Susceptibility of Incisional Site Staphylococcus spp. to Three Common Perioperative Antimicrobials in Dogs Undergoing Clean Orthopaedic ProceduresFunding The study was supported by a grant from the Center for Companion Animal Health, School of Veterinary Medicine, University of California, Davis. The research was supported by the Center of Companion Animal Health, School of Veterinary Medicine, University of California, Davis.
Objectives The aim of this study was to evaluate the susceptibility pattern of the incisional site Staphylococcus spp. to three commonly used perioperative antimicrobials in dogs.
Materials and Methods A cohort of client-owned dogs was included in this prospective observational study. After induction of general anaesthesia and hair clipping, culture samples were collected from the incisional site of healthy dogs before orthopaedic surgery. The isolated colonies were identified. The susceptibility pattern of staphylococcal isolates was determined using Clinical and Laboratory Standard Institute standards. The staphylococcal susceptibilities to amoxicillin/clavulanic acid and cefpodoxime were compared with cefazolin using two-sided equality of proportions test.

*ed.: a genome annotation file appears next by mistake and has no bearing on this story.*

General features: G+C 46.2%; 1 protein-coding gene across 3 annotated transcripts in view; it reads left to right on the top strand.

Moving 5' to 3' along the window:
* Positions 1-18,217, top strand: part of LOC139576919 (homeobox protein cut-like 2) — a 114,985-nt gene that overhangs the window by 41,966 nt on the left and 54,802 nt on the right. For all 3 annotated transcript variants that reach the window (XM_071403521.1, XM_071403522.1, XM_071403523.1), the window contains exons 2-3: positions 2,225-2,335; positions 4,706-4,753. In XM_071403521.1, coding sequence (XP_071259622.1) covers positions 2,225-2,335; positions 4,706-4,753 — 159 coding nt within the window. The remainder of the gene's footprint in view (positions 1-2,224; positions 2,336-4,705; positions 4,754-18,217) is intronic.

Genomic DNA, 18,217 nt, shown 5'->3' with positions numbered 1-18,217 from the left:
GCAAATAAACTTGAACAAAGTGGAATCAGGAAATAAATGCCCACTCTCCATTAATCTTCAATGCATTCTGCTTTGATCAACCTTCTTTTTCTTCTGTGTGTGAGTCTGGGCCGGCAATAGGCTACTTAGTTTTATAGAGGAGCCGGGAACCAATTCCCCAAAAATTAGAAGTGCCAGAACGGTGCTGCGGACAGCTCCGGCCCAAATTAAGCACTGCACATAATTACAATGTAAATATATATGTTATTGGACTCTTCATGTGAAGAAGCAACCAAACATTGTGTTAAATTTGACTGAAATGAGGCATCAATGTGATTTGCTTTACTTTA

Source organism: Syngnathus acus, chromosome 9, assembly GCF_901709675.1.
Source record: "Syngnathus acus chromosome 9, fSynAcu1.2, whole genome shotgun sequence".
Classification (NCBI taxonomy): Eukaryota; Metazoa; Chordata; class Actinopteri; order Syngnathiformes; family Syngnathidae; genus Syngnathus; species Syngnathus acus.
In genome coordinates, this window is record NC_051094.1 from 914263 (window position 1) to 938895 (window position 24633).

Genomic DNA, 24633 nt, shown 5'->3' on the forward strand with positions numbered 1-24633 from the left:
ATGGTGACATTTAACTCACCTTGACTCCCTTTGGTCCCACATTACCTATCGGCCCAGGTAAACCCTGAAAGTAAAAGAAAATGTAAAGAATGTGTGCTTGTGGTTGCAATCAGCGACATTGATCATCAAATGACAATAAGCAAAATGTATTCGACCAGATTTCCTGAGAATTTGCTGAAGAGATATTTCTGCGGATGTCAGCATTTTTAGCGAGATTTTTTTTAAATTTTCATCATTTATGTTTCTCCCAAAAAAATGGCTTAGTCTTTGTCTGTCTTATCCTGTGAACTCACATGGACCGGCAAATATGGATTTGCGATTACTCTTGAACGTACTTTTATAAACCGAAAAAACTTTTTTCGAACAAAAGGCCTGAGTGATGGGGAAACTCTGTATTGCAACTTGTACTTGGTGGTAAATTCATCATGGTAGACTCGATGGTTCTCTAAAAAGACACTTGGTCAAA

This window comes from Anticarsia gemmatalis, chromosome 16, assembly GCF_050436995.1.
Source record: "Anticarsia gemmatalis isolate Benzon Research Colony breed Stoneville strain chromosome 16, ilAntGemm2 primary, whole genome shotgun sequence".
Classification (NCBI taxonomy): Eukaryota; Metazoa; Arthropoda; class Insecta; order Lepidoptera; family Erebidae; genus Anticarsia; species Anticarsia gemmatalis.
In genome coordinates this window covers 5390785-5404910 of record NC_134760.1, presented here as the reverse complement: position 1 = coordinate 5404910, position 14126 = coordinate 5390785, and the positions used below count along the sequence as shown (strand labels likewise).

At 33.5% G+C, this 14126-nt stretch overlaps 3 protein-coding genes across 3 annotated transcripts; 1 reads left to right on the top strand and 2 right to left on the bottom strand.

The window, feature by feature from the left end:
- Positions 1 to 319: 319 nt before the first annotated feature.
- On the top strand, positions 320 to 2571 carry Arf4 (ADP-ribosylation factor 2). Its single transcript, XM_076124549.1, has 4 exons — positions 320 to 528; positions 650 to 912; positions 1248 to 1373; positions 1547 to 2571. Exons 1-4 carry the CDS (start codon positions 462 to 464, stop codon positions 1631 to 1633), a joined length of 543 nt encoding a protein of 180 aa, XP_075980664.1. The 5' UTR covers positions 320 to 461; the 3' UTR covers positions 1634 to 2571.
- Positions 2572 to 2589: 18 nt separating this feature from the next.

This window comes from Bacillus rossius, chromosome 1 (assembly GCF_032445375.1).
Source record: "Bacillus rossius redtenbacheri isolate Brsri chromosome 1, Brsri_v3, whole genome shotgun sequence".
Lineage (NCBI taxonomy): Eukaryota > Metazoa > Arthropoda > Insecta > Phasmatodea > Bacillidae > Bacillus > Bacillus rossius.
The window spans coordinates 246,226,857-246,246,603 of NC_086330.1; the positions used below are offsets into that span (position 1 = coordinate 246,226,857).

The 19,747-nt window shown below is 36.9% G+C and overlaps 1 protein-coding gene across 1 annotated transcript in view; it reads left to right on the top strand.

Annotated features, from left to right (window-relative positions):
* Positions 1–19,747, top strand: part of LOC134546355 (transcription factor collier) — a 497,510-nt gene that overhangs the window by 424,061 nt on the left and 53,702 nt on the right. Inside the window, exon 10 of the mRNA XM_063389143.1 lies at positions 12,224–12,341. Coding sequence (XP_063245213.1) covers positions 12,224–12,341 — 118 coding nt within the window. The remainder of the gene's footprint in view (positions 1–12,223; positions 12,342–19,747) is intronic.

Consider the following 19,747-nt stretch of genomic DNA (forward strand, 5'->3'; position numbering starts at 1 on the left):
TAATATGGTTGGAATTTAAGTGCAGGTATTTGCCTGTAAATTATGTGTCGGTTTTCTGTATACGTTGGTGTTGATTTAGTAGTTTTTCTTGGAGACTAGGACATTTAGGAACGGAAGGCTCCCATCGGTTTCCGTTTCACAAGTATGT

Results A total of 391 bacterial isolates were identified in 115 dogs. Bacillus spp. (n = 200) and Staphylococcus spp. (n = 95) were the most common bacteria isolated. Coagulase- positive and -negative staphylococci were isolated in 44 and 38% of dogs respectively. Cefazolin, amoxicillin/clavulanic acid and cefpodoxime staphylococcal susceptibilities were 68, 77 and 76% respectively. There were no significant differences in Staphylococcus spp. susceptibility between amoxicillin/clavulanic acid or cefpodoxime and cefazolin (p = 0.19, p = 0.25). Thirty-six per cent of coagulase-negative staphylococci and 6% of coagulase-positive staphylococci isolated were methicillin resistant.
Conclusion Cefazolin, amoxicillin/clavulanic acid and cefpodoxime had similar susceptibilities for staphylococcal isolates. Routine use of amoxicillin/clavulanic acid or cefpodoxime in replace of cefazolin should be practiced with caution.
All authors contributed to the conception of the study, study design, data acquisition, analysis and interpretation. All authors drafted the revised and approved the submitted manuscript.
* Current address: BluePearl Veterinary Partners, Seattle, Washington, United States.
Received: 12 May 2020
Accepted: 19 August 2020
31 October 2020 (online)
Georg Thieme Verlag KG
Stuttgart · New York
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